How many Cook Islands News readers have noticed an abundance of one particular butterfly recently - one they may not have seen in previous years.
Staff at Te Ipukarea Society have noticed many of these new butterflies around their office, homes, and also up in the Takitumu Conservation Area (TCA) where they have been helping TCA chairman Ian Karika with some work.
A little research led us to identify this new butterfly as Heliconius erato cyrbia, commonly known as the red postman. We also learned that the butterfly is here to do a very important job, as a biological control, or biocontrol agent. It was introduced to control the invasive red passionfruit vine Passiflora rubra.
The red passionfruit is an invasive vine throughout much of the southern group of the Cook Islands. It out-competes native plants, and can kill old trees by smothering them. It is one of 12 weeds that are “dominant invaders” in the Cook Islands and is one of a number of invasive weeds that has been blamed for the recent extinction of the native shrub Acalypha wilder, which was endemic to Rarotonga.
The importation of this butterfly was enabled under a joint project by Landcare Research in New Zealand and the Cook Islands Ministry of Agriculture.
The chief scientists on this project were Dr Maja Poeschko from the Ministry of Agriculture and Dr Quentin Paynter from Landcare Research. Dr Paynter came to Rarotonga in the first half of 2016 with about 80 of these butterflies, which were then bred at the Ministry of Agriculture to increase their numbers. Shortly after the butterflies were released into the wild (see CI News August 5, 2016). Extensive testing was done before releasing the butterflies to make sure they didn’t pose a threat to edible varieties of passionfruit.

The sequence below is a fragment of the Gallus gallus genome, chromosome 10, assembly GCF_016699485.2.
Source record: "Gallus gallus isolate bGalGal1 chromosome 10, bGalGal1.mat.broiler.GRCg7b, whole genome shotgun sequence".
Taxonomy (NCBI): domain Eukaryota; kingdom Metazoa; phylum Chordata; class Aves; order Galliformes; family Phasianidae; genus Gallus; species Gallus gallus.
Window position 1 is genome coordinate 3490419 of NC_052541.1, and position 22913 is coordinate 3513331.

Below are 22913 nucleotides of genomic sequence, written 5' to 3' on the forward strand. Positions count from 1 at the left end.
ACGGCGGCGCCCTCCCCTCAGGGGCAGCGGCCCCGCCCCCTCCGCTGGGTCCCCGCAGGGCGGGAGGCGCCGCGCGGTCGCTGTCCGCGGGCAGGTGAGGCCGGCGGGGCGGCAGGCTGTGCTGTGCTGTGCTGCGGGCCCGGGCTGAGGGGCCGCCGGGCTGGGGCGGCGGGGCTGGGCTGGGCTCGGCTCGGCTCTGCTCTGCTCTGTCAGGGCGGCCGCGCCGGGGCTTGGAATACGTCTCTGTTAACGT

Biocontrol agents are usually a much more effective way of controlling pests than mechanical removal (weeding and cutting) and much safer than using chemical poisons, which are often toxic to useful plants, as well as to humans.
These days a very detailed and thorough environmental impact assessment (EIA) must be done before introducing any biocontrol agent.
The EIA for this project was conducted in late 2015. A good example of a biocontrol project that had no EIA, and possibly the first biocontrol agent introduced to the Cook Islands, was the mynah bird (manu kavamani), possibly to control coconut stick insects (‘e’e) and paper wasps (rango patia), in 1906. Most people in the Cook Islands, and especially fruit growers, would agree that the introduction of mynah birds was a biocontrol project that was not good for the country, validating the need of a thorough EIA process!
In an article just after the original release, Dr Paynter said there were plans to eventually release the butterfly on other islands, in particular Atiu, which has a globally recognised remnant of makatea forests that is threatened by invading red passionfruit vines, which could overtake the native forest. Mangaia is another southern group island suffering badly from the invasive vine.
In a return visit to the Cook Islands last month to follow up on other biocontrol agents that are being trialled here, Dr Paynter said he was amazed to see how common the butterfly has become in the 16 months or so since it was first released.
Landcare Research’s weed biocontrol work in the Cook Islands is funded by New Zealand’s Ministry of Foreign Affairs. Te Ipukarea Society hopes to be more involved in this biocontrol work in the future.